Shakespeare's Plays - Ranked and Reviewed
Submitted by lbangs on Tue, 11/23/2004 - 10:26
- The Taming of the Shrew - Obviously, this play has a major, fatal flaw. The happy ending will, at best, only seem like a happy ending to less than fifty percent of the play’s audience. In fact, the very idea of successfully taming a shrew strikes a sensitive reader as absurd at best, horribly sexist at worst, and the unconvincing manner in which the titular task is achieved commits even worse dramatic sins. Most of the play's characters, however, live much more convincingly than they do in the majority of the Bard’s early plays, and the wit bares its fangs, honing a razor’s edge that cuts through much of the overly-ornate dialogue from this period. Still, no matter how much one enjoys portions of this play, there is an elephant in the room, and ultimately one cannot overlook it.
- Henry VI Part I - If you know your English literature, you might already be snorting. Apparently the evidence hints that Shakespeare only wrote parts of this play. It is an historical play, covering the early reign of Henry VI, and although the material is not the most riveting the English chronicles have to offer, the strong, moving language carries the day. They tell me that WS’s scenes are most likely the rose garden incident (dramatically and visually strong, but not containing the best dialogue) and the final episodes of Talbot’s life (much, much better). In fact, several scenes here probably make for better visual spectacle than reading, especially when Joan calls up demons from under the earth for a little chitchat and the various skirmishes and battles. Talbot, York, and the king’s uncles certainly stand out here, striking strong profiles even as their characters miss the finer nuances of Shakespeare’s more vivid creations. The play is good but, compared to Shakespeare’s later works, nothing to spend too much time mulling over.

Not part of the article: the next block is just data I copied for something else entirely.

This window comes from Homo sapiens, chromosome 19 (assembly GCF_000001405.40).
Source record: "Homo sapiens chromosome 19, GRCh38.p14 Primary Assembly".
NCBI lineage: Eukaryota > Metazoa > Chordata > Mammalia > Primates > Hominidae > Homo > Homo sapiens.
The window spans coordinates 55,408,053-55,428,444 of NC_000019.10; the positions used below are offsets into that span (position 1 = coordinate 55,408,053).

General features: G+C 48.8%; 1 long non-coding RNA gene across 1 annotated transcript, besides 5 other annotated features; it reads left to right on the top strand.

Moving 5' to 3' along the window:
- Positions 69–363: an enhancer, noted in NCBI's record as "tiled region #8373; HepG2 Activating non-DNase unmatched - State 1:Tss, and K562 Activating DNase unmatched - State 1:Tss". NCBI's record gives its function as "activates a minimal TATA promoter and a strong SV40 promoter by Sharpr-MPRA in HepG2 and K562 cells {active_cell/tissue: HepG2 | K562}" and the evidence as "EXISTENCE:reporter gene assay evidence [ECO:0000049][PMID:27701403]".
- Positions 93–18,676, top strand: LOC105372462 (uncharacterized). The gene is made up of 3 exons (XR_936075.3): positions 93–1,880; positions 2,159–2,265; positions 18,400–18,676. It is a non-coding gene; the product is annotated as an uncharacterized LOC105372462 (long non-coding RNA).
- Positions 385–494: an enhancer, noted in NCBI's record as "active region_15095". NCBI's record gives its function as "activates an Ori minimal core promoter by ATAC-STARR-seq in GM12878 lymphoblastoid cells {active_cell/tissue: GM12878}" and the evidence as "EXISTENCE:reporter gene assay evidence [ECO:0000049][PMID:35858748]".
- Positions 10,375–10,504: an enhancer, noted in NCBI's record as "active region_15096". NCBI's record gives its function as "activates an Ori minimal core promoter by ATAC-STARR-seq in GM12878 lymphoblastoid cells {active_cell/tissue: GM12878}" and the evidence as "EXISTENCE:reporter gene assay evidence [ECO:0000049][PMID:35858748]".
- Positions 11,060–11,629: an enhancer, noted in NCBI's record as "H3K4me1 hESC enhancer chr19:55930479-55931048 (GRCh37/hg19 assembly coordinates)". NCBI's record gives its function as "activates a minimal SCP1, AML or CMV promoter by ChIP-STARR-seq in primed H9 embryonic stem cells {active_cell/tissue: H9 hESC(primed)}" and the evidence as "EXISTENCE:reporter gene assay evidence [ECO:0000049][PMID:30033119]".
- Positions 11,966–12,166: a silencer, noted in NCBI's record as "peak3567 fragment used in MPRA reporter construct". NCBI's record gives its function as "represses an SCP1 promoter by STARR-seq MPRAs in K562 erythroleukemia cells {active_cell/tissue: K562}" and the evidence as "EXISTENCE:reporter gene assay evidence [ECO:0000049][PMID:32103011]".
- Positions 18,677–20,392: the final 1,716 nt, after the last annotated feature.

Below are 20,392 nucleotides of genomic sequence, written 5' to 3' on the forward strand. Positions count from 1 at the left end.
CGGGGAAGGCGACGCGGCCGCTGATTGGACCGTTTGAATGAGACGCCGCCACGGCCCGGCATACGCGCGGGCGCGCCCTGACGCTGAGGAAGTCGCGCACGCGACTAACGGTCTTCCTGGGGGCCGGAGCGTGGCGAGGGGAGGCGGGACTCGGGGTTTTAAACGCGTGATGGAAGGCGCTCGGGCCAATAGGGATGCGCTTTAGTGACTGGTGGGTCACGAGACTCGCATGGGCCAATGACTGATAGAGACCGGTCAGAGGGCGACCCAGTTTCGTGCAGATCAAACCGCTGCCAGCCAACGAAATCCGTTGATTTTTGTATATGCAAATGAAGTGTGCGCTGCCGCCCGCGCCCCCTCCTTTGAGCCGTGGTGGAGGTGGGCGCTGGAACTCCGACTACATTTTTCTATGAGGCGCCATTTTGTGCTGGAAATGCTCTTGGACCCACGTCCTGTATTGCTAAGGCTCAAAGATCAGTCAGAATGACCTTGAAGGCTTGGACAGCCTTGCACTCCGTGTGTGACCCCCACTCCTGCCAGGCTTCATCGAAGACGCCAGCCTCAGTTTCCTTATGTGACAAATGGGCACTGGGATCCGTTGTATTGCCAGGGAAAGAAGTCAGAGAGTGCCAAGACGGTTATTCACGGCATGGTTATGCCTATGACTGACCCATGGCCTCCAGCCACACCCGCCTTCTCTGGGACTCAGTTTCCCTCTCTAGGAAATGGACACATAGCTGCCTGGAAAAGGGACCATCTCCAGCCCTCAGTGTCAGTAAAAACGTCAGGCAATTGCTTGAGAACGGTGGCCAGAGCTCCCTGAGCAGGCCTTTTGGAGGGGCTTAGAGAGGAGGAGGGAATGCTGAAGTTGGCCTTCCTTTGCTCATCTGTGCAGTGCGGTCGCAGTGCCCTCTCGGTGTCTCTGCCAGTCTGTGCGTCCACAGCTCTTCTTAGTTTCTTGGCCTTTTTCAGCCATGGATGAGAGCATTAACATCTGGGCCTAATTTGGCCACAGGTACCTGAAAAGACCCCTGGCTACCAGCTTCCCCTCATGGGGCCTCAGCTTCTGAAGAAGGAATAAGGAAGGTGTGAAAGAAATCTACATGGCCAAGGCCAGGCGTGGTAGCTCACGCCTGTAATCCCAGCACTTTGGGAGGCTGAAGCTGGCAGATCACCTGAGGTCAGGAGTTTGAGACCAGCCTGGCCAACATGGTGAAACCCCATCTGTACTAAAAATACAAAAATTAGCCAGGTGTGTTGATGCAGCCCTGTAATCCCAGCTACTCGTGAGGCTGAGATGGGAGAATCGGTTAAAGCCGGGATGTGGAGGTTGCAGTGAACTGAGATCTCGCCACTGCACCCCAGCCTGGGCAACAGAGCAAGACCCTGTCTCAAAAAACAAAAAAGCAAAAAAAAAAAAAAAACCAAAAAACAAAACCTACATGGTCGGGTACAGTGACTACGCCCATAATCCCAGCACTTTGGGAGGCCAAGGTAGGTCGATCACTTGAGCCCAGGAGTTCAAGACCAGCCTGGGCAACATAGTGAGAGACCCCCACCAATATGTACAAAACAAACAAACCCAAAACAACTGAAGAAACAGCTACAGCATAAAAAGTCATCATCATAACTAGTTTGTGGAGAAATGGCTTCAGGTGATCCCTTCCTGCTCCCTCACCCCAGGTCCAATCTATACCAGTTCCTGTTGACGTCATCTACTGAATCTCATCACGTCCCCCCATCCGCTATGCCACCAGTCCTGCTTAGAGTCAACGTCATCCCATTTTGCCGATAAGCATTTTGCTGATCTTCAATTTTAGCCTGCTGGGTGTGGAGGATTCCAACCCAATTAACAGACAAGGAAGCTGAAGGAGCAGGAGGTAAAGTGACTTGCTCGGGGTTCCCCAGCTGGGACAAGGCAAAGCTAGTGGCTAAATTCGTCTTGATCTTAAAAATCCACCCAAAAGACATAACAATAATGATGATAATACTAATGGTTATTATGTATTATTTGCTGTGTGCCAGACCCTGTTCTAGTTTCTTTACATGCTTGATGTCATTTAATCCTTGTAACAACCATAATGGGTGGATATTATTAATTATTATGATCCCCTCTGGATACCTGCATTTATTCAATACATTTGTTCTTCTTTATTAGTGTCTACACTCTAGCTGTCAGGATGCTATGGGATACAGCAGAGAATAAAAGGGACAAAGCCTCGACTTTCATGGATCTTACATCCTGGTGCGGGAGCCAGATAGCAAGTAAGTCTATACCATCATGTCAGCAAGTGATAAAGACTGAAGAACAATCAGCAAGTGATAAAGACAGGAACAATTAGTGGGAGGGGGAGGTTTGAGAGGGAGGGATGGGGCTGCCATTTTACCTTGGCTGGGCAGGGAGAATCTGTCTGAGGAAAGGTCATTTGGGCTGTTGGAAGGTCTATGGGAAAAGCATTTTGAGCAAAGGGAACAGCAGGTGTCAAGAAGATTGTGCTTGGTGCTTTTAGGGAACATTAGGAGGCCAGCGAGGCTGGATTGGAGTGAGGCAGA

- The Two Gentlemen of Verona - This one is obviously an early effort. The drama is forced in areas, and the wordplay is overly ornate in the style of the time (try reading some Lyly some day...). Some of the wit bores rather than delights. Still, the lyrical passages are moving, Lance delivers some fun musings, and a dog plays a supporting part (a rare role on the contemporary stage *not* played by a man, I assume).
I am working my way through the collected works of the bard. As I read them, I will rank them above with my favorites on top and provide a few lines of reaction.
For these readings, I am using the Oxford Complete edition.